4.2 The Bill defines too loosely the categories of people eligible for “end of life assistance”. “Terminally ill” is defined as having less than six months’ life expectancy. This is extremely difficult to predict. As noted above, the inclusion of a large number of people who are “permanently physically incapacitated” is unacceptable. The main criterion of eligibility seems to be finding life “intolerable”. This is a subjective judgement and may well vary over time depending on a wide range of factors – physical, psychological, emotional and social.

4.3 There are many flaws in the procedure of application for “end of life assistance”. It lays a huge burden of responsibility on the “designated practitioner”. The role of the psychiatrist is fairly peripheral, being limited to judging capacity and freedom from undue influence. The possibility of palliative care has only to be “discussed”; the minimum age is only sixteen; the residency requirements could easily be evaded; the various time limits are too short; the requirements for witnesses are poorly defined and the impression is given of these being merely token safeguards.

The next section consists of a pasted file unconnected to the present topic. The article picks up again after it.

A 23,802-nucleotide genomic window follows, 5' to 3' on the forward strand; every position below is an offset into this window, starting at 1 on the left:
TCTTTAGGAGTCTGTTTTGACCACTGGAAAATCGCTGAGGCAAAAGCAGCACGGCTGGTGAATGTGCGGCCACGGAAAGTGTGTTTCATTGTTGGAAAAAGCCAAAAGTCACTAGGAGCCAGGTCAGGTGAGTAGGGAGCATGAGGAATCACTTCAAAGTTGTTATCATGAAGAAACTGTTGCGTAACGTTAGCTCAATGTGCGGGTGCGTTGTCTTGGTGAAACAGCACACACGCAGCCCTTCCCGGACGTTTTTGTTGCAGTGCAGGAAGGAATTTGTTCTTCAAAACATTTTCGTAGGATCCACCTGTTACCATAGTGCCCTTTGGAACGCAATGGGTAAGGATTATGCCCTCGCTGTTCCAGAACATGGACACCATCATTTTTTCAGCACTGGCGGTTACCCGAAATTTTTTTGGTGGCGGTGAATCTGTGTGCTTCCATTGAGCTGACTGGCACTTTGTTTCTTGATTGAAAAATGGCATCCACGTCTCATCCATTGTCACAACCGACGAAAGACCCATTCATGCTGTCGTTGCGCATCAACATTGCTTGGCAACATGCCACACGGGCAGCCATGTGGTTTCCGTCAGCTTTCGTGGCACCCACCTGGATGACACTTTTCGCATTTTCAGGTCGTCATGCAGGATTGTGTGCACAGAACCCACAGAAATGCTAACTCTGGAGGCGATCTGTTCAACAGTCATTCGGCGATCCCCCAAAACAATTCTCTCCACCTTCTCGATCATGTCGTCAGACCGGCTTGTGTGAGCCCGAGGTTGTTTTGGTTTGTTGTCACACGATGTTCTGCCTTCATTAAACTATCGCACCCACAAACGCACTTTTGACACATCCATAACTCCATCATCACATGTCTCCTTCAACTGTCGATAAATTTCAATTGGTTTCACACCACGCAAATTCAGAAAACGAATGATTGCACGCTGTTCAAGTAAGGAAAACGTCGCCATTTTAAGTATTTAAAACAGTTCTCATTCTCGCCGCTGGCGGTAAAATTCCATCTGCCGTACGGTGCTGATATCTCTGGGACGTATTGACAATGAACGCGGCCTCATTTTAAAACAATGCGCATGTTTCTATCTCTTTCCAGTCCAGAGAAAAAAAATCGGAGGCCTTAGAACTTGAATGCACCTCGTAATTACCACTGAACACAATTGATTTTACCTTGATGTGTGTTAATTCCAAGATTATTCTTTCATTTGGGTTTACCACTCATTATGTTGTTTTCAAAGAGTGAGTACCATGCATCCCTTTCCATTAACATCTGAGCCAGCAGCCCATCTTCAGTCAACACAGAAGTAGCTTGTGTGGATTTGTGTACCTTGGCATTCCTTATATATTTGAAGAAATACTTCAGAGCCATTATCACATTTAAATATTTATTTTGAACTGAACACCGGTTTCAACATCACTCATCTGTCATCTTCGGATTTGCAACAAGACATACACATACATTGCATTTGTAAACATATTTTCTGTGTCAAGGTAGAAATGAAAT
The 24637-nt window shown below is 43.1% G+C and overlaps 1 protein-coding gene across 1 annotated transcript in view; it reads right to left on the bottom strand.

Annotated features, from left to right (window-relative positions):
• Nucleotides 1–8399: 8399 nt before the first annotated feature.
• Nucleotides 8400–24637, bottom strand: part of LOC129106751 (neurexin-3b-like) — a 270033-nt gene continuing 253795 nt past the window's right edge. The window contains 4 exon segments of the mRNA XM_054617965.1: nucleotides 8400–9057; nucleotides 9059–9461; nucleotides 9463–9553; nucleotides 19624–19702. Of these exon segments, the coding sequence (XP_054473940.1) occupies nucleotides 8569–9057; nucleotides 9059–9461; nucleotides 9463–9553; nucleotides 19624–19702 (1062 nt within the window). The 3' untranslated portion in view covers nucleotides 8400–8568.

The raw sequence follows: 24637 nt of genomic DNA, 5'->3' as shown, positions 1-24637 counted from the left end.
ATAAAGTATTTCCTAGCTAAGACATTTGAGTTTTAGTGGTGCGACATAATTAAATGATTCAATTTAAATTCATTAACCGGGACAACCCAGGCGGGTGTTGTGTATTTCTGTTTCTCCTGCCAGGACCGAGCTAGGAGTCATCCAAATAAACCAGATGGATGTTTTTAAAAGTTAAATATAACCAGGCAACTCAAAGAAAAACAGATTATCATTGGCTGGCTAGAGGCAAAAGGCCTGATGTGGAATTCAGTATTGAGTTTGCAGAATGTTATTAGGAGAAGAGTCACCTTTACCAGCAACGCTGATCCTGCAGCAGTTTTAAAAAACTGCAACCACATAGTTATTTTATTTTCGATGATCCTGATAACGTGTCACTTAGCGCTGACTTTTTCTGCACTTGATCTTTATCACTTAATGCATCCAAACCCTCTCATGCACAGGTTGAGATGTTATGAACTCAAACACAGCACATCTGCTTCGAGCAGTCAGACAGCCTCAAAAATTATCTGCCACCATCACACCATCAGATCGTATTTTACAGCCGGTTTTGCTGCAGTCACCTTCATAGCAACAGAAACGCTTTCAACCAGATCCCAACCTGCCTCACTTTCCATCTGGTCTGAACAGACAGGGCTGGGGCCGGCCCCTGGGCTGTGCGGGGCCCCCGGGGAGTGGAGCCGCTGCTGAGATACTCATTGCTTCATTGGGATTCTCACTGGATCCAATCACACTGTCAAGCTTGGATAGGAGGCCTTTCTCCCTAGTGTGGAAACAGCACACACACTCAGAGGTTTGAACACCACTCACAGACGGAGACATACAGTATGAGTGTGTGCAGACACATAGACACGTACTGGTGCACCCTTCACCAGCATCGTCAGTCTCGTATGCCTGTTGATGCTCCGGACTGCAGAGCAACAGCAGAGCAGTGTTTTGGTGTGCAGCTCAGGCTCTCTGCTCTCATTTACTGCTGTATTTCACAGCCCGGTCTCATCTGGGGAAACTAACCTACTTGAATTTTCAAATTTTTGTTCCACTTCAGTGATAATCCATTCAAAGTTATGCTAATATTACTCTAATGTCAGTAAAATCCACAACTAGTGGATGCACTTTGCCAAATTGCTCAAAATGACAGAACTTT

4.4 The procedure at the end of life, including the means of ending life and who actually administers them, is not clearly defined. There seems to be a deliberate vagueness about the matter, with the liberal use of euphemisms.

4.5 Although the motive of the framers of the Bill is not to save money, the accompanying Memorandum notes that this Bill could actually result in savings for Health Boards, because ending a person’s life is cheaper than continuing to treat and care for the person (paragraph 97). This potential financial saving could very quickly become a determining factor in decision making in treating people with disabilities or chronic illnesses and in end of life situations and this would put extra pressure on patients and carers.

I believe that if this Bill were to become law, it would have a detrimental effect on society’s respect for human life, would damage the doctor-patient relationship, would be difficult to enforce without widespread abuse and would lead to a devaluing of the lives of people who are dependent on others because of disability or chronic illness or are nearing the end of life. Evidence from the Netherlands and the State of Oregon shows the potential for abuse of such legislation. Instead of such a law what we need is to ensure the widest
possible availability of support for independent living and good long term and palliative care for all who need them.